If he feels the need to profusely thank the government for doing its job from our taxes and for giving Mosta a ‘gift’, he is one of the few Mosta residents who share in this fawning admiration. We have been subjected to several years of chaos and upheaval, businesses have gone under and residents have had to breathe in heavy dust while being careful not to break their legs or necks from the lack of safety because of the trenches and blocked pavements which force you to walk in the street. 

And it’s not just the square itself which has the appearance of a bomb site. In April of this year, the owners of seven businesses based in Mosta’s main street, which leads to the square, filed a law suit over roadworks which have been ongoing since 2020. 

According to the plaintiffs, “they accused the authorities of deciding to start infrastructure works without any logical or serious plan, describing the works as being carried out carelessly and shoddily and complaining that they had suffered a substantial loss of earnings and damages as a result. As a result of the total lack of planning of the infrastructural works, the road had to be dug up twice.” 

I can understand that major roadworks and new infrastructure need to be carried out, but what no one can understand is why it should take so long to finish a relatively small area, and why we should be grateful. The days of grovelling at the feet of politicians in pathetic gratitude for doing their job are over. 

Meanwhile, an artistic impression showing how the project will eventually look is currently on display, but according to the Mayor it won’t be ready before Christmas. Maybe that is what Mr Micallef meant when he described it as a ‘gift’. 

The disgruntlement at the general shabbiness, disorganisation, lack of discipline and enforcement we see all around us is echoed in every aspect of our lives, although you will still find the politically blinkered who are quick to chastise you for “always complaining”.  Even the tragic story of Jean Paul Sofia, whose mother battled so courageously for justice, was flipped into an unbelievable accusation that ‘she is only doing it to make the government look bad.”  Who are these small-minded (not to mention heartless) people who hold the Labour Party (or any party) on such a high pedestal that it is “the party and only the party, uber alles”?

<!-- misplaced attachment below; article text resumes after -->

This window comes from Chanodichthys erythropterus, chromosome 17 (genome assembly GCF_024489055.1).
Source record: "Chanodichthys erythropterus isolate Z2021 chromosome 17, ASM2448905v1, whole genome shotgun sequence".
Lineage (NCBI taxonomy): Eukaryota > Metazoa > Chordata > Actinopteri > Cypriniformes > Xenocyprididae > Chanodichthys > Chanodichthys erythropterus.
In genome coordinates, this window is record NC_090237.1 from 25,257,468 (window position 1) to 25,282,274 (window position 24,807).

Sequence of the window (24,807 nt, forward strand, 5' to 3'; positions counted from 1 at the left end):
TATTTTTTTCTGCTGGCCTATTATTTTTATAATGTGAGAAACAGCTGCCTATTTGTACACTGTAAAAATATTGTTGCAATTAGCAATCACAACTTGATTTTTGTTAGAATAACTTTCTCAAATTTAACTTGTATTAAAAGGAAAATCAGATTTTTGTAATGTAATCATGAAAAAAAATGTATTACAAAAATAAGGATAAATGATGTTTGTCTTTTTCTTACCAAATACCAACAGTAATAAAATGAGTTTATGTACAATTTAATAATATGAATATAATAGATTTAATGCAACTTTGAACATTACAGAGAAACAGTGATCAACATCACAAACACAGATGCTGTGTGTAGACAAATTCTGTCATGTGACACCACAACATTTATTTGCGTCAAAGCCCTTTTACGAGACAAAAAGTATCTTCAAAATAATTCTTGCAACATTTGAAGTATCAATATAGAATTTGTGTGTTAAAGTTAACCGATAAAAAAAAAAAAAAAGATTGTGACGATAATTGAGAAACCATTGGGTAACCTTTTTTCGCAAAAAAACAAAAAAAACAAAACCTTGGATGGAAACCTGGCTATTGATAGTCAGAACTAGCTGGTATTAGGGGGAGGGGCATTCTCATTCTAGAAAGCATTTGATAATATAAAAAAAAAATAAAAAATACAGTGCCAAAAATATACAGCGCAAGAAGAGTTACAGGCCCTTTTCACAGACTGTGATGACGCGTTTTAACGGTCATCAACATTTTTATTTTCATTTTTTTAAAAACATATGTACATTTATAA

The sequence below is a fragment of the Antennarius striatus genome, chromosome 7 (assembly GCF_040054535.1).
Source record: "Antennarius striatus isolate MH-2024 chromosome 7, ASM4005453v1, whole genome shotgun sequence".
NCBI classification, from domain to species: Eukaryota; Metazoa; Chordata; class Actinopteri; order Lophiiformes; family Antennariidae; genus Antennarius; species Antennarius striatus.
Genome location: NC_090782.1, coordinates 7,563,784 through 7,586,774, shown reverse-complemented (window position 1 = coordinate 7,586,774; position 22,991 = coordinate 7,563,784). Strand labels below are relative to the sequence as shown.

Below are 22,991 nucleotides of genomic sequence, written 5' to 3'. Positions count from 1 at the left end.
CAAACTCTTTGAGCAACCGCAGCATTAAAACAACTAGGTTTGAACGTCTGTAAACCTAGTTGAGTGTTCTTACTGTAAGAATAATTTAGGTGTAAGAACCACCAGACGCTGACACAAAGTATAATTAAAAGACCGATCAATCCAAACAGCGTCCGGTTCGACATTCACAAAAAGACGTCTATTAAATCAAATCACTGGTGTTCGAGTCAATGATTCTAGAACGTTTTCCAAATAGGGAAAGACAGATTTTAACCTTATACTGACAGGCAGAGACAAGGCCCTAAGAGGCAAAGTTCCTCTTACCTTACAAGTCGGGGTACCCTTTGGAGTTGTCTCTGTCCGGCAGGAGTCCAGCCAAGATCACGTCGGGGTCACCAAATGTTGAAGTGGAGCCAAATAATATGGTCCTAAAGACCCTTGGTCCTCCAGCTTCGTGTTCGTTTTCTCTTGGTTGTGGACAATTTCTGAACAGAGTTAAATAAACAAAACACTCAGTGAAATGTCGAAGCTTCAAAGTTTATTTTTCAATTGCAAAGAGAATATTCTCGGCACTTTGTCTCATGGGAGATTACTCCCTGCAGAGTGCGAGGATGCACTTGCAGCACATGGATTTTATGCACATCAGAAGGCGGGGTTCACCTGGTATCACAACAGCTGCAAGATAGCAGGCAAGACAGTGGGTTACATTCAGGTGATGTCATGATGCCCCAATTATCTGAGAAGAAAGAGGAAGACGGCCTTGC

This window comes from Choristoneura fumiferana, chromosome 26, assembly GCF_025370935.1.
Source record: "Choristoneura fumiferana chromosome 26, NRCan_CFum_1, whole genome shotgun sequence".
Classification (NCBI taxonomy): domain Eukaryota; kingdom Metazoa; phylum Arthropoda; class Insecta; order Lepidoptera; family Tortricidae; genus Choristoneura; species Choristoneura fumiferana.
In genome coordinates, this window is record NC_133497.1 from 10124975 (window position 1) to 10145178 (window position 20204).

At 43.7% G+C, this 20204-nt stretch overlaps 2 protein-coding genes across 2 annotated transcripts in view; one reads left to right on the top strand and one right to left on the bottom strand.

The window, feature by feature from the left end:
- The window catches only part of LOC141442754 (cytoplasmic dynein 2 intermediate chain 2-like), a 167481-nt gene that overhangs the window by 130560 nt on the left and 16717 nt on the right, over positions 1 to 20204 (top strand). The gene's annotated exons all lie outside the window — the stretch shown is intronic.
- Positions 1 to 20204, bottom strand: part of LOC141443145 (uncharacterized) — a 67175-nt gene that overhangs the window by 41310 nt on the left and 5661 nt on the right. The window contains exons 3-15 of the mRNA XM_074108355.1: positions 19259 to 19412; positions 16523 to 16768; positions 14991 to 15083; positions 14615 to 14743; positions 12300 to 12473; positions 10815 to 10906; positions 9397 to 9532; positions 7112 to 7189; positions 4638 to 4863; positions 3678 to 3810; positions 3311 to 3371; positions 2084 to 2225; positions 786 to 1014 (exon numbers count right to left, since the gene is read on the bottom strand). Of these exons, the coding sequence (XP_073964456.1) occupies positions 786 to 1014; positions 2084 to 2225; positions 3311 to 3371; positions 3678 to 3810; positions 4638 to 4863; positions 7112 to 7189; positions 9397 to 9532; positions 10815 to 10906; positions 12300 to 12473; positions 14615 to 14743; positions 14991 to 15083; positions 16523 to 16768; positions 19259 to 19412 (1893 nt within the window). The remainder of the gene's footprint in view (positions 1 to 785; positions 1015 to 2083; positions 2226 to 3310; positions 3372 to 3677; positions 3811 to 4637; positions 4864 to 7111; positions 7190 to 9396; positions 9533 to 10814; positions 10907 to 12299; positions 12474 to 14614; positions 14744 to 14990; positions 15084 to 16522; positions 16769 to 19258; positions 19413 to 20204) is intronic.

This reverential worship is not only seriously warped when we are talking about a mother who has lost her son, but it is worrying on a national level, because it is precisely these types who encourage the current administration to remain smugly confident that it will remain in power. 

For, let’s face it, while it has been a disastrous few months for the Labour government when it comes to public opinion - what keeps striking me and everyone else as odd is that even as the Labour Party keeps shedding votes in the polls, this is not being translated into votes for the PN.  Why is that? 

I think one of the reasons is that when Labour politicians make gaffes, people find it easy to come up with funny quips and create memes, but this does not necessarily mean that they will be voting PN next time. The Facebook jokes are just a way to join in the banter and the sport of government-bashing, but so far not enough disgruntled voters seem to be inspired by the Opposition on how they would do things any differently. 

The tangible problems of a country which has been over-run by rubbish, construction, bumper to bumper traffic and an out-of-control model of importing economic migrants are the major concerns of the average voter. Who will step up and provide us with real, feasible solutions to these pressing issues?